GHIN is a specific handicapping service, not an official handicap. Technically the handicapping service is irrelavant. You could keep your score in an Excel spreadsheet and apply the proper handicapping formulas/controls and it could be considered an official handicap. The thing that makes a handicap official is whether or not the club you belong to is licensed to issue official handicaps. Again, your club could keep their scores on paper and calculcate handicaps on paper and they could still be official without the use of any software service. GHIN just happens to have a monopoly on providing handicapping services to almost every state, so they have become the de-facto handicap standard, but they are in no way the only option to get an official handicap. The way it works in most circumstances is that each state is an "authorized state golf association". These state golf associations have the power to license golf clubs to use the USGA handicapping system. Most golf clubs belong to their state golf association because 1.) they want to support the state golf association, 2.) it saves them money on course rating fees, and 3.) membership in the state golf association confers usage of the USGA handicapping system. However, a golf club doesn't need to be a part of a state golf association. Any golf club (even a type 2 or 3 club formed with you and some friends, or people on the internet) can obtain a license to use the USGA handicapping system directly from the USGA. It's quite simple actually. All you have to do is pass a simple handicapping test, form a "Handicap Committee" in your club, and have at least 10 members. There are some other compliance issues, but those are the main things.

There is no such thing as an "official handicapping service". Rather, the burden of becoming licensed to issue official handicaps lies with the individual clubs (which is why most clubs just become a part of their state golf association because then they are automatically made official). You should be able to find a record of any licensed club here: [url="http://www.usga.org/HDCPClubLic/search.asp?Auth=Y"]http://www.usga.org/...arch.asp?Auth=Y[/url]. Similarly, if you want to find if a player has an official handicap, you need to figure out which club they belong to and look up that club using the link above. The problem is that there are MANY services out there that claim to offer an "official handicap", and you may be able to get away with using it in tournaments if the tournament organizers are lazy and don't do their due diligence, but that doesn't mean it really is official. It's kind of silly because any of these services can compute a handicap perfectly, but it's a simple matter of compliance that makes it official or not. Further compounding the issue is the fact that in order for a club to be licensed (through a state golf association or directly through the USGA), the members [b]must[/b] play regularly together. That's where the problem comes in with all these type 3 clubs. People think that because a club is type 3 that it means they can just sign up for a service and get a handicap without ever playing with anyone else in the "club". That is absolutely false. If you join an Internet-based "handicapping service" that doesn't organize regular events for its members then they cannot issue official handicaps. Services like that are unfortunately a dime-a-dozen and none of them will give you an official handicap, no matter what they claim. One big caveat is that most state golf associations have "E-clubs" that are exactly what I just described, yet they are able to get away with issuing official handicaps to their members because they are a state golf association affiliated club, which I think is absolute garage. The state golf associations shouldn't be able to get away with having "E-clubs" that issue official handicaps without the club members ever having to play together. Peer review is the cornerstone of the handicapping system, and the fact that state golf associations can use their power to create "E-clubs" that go against the spirit of the very handicapping system is a travesty.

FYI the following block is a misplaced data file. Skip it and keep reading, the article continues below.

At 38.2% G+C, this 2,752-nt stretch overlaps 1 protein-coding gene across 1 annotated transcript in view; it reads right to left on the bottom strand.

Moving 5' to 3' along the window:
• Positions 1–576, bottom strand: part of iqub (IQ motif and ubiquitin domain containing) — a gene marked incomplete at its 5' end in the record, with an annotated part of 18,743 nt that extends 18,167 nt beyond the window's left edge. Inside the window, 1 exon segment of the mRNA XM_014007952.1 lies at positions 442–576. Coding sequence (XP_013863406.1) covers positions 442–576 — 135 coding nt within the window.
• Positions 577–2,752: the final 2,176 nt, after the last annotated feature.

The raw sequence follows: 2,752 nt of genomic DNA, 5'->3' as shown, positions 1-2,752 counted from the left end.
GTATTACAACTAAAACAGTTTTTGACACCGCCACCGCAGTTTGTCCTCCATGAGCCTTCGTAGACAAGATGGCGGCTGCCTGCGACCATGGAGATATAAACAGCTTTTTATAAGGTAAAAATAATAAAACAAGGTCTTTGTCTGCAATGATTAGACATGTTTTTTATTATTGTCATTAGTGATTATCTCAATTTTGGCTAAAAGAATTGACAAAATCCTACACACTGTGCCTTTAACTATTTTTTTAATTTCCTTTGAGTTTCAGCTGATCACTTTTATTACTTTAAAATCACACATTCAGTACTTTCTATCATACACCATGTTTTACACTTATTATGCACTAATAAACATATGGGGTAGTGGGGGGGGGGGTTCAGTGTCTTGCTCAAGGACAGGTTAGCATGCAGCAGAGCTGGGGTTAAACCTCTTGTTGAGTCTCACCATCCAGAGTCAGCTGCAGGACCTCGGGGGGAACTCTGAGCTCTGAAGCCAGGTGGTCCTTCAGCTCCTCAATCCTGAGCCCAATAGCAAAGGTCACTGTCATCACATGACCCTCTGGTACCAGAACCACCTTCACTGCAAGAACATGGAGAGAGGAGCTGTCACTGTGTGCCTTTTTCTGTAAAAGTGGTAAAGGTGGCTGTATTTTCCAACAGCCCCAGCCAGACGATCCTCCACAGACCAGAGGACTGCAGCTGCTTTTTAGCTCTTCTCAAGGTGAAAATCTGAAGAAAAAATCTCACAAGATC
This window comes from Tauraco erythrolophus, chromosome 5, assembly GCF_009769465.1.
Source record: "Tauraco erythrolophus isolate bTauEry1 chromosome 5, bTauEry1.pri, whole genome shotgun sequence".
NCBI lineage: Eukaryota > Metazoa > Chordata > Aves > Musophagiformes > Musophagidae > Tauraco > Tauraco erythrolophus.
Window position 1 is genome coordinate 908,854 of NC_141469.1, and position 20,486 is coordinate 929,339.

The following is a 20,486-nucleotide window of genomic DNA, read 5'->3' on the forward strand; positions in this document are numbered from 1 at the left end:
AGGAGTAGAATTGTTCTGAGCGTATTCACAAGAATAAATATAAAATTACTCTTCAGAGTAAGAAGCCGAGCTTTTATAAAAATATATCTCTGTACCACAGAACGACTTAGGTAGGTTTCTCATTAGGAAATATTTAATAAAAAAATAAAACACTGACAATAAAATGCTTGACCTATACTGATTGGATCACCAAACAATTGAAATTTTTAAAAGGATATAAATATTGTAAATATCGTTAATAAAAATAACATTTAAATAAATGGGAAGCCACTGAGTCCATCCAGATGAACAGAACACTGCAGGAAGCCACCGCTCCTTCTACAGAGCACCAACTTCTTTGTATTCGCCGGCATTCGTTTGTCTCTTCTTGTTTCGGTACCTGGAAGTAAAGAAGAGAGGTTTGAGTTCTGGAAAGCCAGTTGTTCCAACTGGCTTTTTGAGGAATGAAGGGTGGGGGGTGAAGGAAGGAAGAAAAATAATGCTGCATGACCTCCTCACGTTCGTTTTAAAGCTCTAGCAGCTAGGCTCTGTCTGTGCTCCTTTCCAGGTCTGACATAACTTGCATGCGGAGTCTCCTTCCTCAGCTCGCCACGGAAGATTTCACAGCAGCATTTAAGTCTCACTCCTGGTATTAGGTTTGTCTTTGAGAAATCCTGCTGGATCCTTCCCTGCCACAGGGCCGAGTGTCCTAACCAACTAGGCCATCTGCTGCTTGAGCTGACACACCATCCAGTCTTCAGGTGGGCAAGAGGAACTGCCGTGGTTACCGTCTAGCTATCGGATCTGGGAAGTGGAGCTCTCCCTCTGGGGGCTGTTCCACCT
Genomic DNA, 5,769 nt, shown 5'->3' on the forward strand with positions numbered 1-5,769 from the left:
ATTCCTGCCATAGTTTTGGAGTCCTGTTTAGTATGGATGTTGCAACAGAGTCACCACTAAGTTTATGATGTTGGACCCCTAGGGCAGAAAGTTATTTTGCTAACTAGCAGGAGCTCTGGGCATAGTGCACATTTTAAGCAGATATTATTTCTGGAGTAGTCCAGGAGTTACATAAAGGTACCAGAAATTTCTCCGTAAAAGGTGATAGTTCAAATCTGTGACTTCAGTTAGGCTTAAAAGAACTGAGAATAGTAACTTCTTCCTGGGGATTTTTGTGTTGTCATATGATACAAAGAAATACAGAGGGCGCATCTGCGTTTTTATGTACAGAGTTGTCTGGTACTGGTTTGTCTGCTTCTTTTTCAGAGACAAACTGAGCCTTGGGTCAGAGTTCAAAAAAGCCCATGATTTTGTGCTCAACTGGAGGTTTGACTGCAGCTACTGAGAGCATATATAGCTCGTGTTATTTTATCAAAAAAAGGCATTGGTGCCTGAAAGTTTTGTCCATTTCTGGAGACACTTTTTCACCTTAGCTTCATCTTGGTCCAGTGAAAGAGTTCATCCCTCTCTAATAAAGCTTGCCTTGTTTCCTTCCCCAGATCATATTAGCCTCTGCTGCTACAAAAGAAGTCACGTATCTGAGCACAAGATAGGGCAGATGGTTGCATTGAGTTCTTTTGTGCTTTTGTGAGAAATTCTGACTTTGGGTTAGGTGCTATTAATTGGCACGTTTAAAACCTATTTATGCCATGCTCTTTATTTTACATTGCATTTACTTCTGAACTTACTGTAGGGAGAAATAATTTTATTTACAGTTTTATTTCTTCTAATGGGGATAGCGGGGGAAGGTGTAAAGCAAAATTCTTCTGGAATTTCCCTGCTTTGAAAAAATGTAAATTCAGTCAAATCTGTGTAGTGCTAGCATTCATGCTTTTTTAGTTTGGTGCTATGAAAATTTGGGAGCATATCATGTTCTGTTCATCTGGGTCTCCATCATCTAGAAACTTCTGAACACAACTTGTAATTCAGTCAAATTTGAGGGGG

TL;DR: Pretty much the only way to get an official handicap is just to join a golf club. You cannot get an official handicap from most software services that you can sign up for. GHIN is a piece of software for state golf associations, not for clubs or individuals, so you cannot sign up for GHIN directly. Same goes for most "official" handicapping services. What makes GHIN "official" is the fact that it is a piece of software for state golf associations, which themselves are already official licensed to issue handicaps.
[/quote]

fabulous explanation… thanks for taking the time